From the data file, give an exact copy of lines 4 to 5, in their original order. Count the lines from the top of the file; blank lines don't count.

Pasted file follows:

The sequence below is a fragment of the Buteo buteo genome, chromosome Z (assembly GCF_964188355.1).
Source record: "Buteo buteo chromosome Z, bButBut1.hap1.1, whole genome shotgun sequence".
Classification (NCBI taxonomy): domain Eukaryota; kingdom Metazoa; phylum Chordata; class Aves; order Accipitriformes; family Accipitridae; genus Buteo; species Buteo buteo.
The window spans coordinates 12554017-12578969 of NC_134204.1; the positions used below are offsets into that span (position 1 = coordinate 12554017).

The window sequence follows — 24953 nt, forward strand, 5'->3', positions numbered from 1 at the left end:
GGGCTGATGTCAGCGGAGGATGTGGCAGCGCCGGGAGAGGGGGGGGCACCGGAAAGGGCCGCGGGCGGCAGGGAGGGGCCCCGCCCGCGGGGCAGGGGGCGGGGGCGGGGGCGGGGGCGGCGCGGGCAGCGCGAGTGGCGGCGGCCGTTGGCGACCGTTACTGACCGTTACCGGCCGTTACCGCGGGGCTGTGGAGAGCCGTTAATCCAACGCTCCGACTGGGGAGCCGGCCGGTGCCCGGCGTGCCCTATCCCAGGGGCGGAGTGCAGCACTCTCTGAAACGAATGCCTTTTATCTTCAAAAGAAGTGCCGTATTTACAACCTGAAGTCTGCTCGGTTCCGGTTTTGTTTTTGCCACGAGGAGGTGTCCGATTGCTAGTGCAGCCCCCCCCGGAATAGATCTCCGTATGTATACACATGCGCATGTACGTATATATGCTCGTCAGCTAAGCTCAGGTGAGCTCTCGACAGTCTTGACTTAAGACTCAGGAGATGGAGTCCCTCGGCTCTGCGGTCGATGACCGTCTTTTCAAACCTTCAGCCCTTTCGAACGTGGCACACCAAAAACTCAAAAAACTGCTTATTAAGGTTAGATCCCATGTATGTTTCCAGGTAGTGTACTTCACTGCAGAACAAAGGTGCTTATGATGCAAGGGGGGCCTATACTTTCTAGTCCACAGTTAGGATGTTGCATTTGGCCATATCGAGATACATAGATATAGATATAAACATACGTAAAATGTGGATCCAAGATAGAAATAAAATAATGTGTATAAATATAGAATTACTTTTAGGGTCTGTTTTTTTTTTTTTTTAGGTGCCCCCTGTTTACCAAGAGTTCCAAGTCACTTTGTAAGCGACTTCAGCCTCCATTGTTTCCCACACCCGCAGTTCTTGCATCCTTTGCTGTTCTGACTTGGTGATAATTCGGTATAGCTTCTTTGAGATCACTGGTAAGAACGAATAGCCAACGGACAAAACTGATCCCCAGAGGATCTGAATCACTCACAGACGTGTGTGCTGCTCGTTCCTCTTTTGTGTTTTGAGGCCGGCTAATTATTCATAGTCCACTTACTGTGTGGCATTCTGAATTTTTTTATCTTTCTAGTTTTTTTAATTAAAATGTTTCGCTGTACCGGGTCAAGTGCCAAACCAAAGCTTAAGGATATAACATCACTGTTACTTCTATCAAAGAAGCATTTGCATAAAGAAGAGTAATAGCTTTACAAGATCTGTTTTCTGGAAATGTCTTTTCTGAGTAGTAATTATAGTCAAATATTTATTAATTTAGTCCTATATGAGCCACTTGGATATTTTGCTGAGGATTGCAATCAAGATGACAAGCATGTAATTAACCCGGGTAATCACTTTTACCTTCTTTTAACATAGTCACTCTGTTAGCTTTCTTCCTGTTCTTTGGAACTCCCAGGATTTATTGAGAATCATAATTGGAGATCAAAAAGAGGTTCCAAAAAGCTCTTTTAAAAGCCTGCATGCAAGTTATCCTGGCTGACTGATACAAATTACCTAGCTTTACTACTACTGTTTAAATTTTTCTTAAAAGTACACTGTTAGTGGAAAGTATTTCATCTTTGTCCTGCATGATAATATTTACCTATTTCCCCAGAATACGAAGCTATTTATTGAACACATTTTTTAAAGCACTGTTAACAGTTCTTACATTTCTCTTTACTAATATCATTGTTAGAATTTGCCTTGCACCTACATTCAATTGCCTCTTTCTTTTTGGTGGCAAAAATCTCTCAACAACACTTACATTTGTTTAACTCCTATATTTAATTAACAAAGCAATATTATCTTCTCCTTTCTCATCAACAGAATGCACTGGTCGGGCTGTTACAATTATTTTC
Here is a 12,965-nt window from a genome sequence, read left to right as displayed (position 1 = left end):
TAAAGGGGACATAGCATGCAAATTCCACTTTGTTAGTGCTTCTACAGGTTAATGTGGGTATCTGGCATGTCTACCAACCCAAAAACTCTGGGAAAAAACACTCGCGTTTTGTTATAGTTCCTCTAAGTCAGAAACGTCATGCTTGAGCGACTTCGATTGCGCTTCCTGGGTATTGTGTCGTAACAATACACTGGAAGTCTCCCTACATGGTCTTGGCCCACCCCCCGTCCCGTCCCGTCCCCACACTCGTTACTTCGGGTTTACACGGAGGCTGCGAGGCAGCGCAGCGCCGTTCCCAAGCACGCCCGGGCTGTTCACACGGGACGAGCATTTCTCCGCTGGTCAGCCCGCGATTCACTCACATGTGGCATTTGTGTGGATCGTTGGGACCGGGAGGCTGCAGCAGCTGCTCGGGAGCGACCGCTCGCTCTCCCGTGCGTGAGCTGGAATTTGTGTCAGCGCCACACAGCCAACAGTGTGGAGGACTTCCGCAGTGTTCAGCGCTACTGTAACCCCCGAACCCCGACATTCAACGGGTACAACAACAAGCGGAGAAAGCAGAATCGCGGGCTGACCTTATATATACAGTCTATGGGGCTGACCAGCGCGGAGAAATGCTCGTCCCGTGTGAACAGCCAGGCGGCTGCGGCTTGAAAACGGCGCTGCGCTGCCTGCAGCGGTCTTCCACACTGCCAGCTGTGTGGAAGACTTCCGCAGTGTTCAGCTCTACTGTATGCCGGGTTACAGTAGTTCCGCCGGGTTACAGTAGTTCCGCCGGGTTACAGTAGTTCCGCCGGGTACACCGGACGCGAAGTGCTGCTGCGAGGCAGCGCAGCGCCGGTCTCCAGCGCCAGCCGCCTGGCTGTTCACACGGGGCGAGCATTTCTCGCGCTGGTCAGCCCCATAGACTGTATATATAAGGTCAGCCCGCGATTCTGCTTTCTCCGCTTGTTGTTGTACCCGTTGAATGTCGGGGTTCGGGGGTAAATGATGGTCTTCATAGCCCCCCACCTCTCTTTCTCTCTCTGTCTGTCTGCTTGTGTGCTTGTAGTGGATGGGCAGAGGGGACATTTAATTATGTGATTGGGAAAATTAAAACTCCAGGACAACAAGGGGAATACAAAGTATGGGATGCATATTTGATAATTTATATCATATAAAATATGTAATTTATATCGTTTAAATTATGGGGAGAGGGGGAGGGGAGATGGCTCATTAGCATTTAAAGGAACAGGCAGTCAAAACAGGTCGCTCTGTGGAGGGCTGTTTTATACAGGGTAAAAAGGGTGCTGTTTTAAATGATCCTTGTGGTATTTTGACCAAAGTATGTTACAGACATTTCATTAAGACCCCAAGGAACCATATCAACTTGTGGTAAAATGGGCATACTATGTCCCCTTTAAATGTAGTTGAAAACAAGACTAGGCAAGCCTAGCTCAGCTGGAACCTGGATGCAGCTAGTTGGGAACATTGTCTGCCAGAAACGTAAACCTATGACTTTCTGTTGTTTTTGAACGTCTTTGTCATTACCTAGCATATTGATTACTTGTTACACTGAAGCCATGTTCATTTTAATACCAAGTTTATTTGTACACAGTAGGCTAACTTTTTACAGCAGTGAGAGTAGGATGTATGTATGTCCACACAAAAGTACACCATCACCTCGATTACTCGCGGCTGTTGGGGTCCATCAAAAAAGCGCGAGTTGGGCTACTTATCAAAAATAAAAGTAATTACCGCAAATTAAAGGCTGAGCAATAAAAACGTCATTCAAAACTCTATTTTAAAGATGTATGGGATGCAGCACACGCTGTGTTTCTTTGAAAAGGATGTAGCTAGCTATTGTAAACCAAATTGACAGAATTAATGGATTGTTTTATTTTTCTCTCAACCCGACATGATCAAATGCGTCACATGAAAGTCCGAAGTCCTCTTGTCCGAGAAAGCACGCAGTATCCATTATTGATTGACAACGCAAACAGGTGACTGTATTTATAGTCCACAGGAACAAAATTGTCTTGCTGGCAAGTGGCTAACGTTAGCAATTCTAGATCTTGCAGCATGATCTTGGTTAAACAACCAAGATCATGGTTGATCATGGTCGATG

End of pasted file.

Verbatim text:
The window spans coordinates 12554017-12578969 of NC_134204.1; the positions used below are offsets into that span (position 1 = coordinate 12554017).

The window sequence follows — 24953 nt, forward strand, 5'->3', positions numbered from 1 at the left end: